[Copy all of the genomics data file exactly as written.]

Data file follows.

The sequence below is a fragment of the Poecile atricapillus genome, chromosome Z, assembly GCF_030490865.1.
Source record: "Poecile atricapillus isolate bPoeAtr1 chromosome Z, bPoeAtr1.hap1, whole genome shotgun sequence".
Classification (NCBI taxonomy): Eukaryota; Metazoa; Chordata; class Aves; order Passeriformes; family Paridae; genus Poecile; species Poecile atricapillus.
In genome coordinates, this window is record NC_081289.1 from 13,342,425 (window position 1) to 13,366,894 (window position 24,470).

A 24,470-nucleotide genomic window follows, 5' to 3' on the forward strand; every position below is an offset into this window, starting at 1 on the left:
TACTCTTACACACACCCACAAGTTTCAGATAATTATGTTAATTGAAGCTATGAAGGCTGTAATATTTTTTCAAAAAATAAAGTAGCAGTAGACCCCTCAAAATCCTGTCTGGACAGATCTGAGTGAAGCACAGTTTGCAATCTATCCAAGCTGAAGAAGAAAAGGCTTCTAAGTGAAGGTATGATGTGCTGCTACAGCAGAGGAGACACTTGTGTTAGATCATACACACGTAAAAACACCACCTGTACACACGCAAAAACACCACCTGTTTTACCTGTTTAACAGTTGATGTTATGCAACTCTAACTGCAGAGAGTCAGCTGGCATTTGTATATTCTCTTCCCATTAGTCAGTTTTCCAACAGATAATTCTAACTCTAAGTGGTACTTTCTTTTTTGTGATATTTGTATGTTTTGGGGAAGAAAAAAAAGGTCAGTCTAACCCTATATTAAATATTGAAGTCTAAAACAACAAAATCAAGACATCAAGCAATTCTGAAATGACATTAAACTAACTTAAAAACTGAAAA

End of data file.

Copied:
The sequence below is a fragment of the Poecile atricapillus genome, chromosome Z, assembly GCF_030490865.1.
Source record: "Poecile atricapillus isolate bPoeAtr1 chromosome Z, bPoeAtr1.hap1, whole genome shotgun sequence".
Classification (NCBI taxonomy): Eukaryota; Metazoa; Chordata; class Aves; order Passeriformes; family Paridae; genus Poecile; species Poecile atricapillus.
In genome coordinates, this window is record NC_081289.1 from 13,342,425 (window position 1) to 13,366,894 (window position 24,470).

A 24,470-nucleotide genomic window follows, 5' to 3' on the forward strand; every position below is an offset into this window, starting at 1 on the left:
TACTCTTACACACACCCACAAGTTTCAGATAATTATGTTAATTGAAGCTATGAAGGCTGTAATATTTTTTCAAAAAATAAAGTAGCAGTAGACCCCTCAAAATCCTGTCTGGACAGATCTGAGTGAAGCACAGTTTGCAATCTATCCAAGCTGAAGAAGAAAAGGCTTCTAAGTGAAGGTATGATGTGCTGCTACAGCAGAGGAGACACTTGTGTTAGATCATACACACGTAAAAACACCACCTGTACACACGCAAAAACACCACCTGTTTTACCTGTTTAACAGTTGATGTTATGCAACTCTAACTGCAGAGAGTCAGCTGGCATTTGTATATTCTCTTCCCATTAGTCAGTTTTCCAACAGATAATTCTAACTCTAAGTGGTACTTTCTTTTTTGTGATATTTGTATGTTTTGGGGAAGAAAAAAAAGGTCAGTCTAACCCTATATTAAATATTGAAGTCTAAAACAACAAAATCAAGACATCAAGCAATTCTGAAATGACATTAAACTAACTTAAAAACTGAAAA